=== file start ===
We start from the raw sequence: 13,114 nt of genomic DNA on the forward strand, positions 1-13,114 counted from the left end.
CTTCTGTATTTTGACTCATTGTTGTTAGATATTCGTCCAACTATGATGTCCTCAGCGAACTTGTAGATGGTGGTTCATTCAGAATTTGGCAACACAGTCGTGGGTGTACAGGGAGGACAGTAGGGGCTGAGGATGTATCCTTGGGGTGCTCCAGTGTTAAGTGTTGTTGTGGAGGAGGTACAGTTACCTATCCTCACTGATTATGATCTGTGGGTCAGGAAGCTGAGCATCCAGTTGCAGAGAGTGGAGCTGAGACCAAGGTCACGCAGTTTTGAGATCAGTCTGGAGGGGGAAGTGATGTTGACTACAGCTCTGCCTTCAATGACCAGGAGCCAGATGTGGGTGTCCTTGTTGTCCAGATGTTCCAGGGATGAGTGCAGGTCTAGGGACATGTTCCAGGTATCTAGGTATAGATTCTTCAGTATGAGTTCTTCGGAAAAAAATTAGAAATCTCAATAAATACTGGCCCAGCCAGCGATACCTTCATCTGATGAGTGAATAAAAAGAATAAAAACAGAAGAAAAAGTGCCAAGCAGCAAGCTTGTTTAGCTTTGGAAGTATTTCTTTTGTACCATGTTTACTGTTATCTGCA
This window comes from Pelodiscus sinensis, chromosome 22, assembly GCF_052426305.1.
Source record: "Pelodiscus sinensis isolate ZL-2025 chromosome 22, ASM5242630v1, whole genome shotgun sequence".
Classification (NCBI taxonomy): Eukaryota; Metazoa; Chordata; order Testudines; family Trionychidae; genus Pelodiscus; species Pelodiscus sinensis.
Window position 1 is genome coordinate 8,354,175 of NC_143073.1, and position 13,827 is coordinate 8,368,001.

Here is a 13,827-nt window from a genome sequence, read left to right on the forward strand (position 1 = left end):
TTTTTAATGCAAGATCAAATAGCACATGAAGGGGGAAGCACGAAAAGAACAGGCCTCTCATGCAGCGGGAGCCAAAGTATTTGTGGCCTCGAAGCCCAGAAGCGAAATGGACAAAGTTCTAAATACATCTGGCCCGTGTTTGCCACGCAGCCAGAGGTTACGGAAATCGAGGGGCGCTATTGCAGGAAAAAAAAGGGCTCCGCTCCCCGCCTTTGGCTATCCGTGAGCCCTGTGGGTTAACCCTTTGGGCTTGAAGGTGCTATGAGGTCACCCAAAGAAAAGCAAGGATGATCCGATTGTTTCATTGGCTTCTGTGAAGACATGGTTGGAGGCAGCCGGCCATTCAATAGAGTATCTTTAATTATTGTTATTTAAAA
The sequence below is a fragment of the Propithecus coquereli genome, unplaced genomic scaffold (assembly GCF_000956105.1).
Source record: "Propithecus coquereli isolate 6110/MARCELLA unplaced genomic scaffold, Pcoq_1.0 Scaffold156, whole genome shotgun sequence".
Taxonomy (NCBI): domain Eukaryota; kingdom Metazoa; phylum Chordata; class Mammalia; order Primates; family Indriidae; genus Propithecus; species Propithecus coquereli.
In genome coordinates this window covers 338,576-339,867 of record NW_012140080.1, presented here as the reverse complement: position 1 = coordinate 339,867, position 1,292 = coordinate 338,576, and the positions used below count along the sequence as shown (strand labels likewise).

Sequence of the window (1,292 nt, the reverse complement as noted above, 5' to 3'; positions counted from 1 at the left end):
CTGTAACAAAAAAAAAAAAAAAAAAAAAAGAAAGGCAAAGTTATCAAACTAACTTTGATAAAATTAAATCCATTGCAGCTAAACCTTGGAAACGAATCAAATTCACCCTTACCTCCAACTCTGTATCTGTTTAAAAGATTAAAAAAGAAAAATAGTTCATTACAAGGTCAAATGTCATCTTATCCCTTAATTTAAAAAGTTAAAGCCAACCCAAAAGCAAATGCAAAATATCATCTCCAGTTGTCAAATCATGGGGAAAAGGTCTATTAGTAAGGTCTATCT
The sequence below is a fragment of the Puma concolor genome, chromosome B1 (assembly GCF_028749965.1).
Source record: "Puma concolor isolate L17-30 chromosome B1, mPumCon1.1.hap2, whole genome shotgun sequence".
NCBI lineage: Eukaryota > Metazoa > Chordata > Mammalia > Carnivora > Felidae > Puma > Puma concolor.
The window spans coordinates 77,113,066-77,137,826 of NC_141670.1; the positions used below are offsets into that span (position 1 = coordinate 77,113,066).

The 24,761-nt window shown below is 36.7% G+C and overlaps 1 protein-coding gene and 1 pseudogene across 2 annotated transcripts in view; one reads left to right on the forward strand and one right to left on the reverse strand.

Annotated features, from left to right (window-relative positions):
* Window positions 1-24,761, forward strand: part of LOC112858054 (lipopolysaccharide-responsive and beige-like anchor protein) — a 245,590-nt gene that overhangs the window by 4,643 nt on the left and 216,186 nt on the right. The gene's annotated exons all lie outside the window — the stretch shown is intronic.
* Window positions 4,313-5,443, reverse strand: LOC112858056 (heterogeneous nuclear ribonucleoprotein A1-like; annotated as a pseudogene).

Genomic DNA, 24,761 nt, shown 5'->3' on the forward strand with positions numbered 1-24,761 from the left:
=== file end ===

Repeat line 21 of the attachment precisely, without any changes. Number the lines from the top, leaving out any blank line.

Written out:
* Window positions 1-24,761, forward strand: part of LOC112858054 (lipopolysaccharide-responsive and beige-like anchor protein) — a 245,590-nt gene that overhangs the window by 4,643 nt on the left and 216,186 nt on the right. The gene's annotated exons all lie outside the window — the stretch shown is intronic.